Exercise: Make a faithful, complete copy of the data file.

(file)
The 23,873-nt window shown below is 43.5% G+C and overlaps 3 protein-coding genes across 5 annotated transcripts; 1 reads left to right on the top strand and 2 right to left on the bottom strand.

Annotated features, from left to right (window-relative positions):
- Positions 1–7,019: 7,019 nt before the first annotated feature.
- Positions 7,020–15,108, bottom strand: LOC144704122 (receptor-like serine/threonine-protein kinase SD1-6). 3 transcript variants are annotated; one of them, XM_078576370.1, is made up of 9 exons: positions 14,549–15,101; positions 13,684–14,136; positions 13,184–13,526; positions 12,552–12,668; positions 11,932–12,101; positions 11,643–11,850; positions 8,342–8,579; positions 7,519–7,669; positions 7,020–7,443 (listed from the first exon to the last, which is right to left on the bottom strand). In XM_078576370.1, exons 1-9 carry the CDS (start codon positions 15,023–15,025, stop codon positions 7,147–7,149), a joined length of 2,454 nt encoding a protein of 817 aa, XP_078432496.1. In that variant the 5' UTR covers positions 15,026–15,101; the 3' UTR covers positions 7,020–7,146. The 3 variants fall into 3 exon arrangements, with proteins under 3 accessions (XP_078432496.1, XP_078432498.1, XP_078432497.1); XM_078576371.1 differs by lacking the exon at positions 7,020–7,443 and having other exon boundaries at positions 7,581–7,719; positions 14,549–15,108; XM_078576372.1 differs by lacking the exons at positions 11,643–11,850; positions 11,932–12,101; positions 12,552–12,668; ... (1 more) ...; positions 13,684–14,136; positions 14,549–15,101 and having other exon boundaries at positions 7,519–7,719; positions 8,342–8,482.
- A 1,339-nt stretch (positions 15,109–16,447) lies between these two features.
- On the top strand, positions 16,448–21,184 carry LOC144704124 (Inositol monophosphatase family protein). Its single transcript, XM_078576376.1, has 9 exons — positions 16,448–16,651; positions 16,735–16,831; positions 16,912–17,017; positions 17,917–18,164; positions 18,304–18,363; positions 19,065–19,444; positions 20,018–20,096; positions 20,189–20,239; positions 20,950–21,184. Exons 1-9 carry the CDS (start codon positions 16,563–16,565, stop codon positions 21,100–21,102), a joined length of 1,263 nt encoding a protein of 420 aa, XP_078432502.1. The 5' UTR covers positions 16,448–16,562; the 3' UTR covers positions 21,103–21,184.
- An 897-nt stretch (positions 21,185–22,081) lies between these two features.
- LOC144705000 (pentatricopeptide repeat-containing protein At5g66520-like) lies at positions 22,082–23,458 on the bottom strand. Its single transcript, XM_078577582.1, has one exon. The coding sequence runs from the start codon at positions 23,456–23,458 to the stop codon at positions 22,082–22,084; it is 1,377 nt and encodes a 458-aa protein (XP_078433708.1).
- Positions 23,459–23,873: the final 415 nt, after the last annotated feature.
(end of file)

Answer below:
The 23,873-nt window shown below is 43.5% G+C and overlaps 3 protein-coding genes across 5 annotated transcripts; 1 reads left to right on the top strand and 2 right to left on the bottom strand.

Annotated features, from left to right (window-relative positions):
- Positions 1–7,019: 7,019 nt before the first annotated feature.
- Positions 7,020–15,108, bottom strand: LOC144704122 (receptor-like serine/threonine-protein kinase SD1-6). 3 transcript variants are annotated; one of them, XM_078576370.1, is made up of 9 exons: positions 14,549–15,101; positions 13,684–14,136; positions 13,184–13,526; positions 12,552–12,668; positions 11,932–12,101; positions 11,643–11,850; positions 8,342–8,579; positions 7,519–7,669; positions 7,020–7,443 (listed from the first exon to the last, which is right to left on the bottom strand). In XM_078576370.1, exons 1-9 carry the CDS (start codon positions 15,023–15,025, stop codon positions 7,147–7,149), a joined length of 2,454 nt encoding a protein of 817 aa, XP_078432496.1. In that variant the 5' UTR covers positions 15,026–15,101; the 3' UTR covers positions 7,020–7,146. The 3 variants fall into 3 exon arrangements, with proteins under 3 accessions (XP_078432496.1, XP_078432498.1, XP_078432497.1); XM_078576371.1 differs by lacking the exon at positions 7,020–7,443 and having other exon boundaries at positions 7,581–7,719; positions 14,549–15,108; XM_078576372.1 differs by lacking the exons at positions 11,643–11,850; positions 11,932–12,101; positions 12,552–12,668; ... (1 more) ...; positions 13,684–14,136; positions 14,549–15,101 and having other exon boundaries at positions 7,519–7,719; positions 8,342–8,482.
- A 1,339-nt stretch (positions 15,109–16,447) lies between these two features.
- On the top strand, positions 16,448–21,184 carry LOC144704124 (Inositol monophosphatase family protein). Its single transcript, XM_078576376.1, has 9 exons — positions 16,448–16,651; positions 16,735–16,831; positions 16,912–17,017; positions 17,917–18,164; positions 18,304–18,363; positions 19,065–19,444; positions 20,018–20,096; positions 20,189–20,239; positions 20,950–21,184. Exons 1-9 carry the CDS (start codon positions 16,563–16,565, stop codon positions 21,100–21,102), a joined length of 1,263 nt encoding a protein of 420 aa, XP_078432502.1. The 5' UTR covers positions 16,448–16,562; the 3' UTR covers positions 21,103–21,184.
- An 897-nt stretch (positions 21,185–22,081) lies between these two features.
- LOC144705000 (pentatricopeptide repeat-containing protein At5g66520-like) lies at positions 22,082–23,458 on the bottom strand. Its single transcript, XM_078577582.1, has one exon. The coding sequence runs from the start codon at positions 23,456–23,458 to the stop codon at positions 22,082–22,084; it is 1,377 nt and encodes a 458-aa protein (XP_078433708.1).
- Positions 23,459–23,873: the final 415 nt, after the last annotated feature.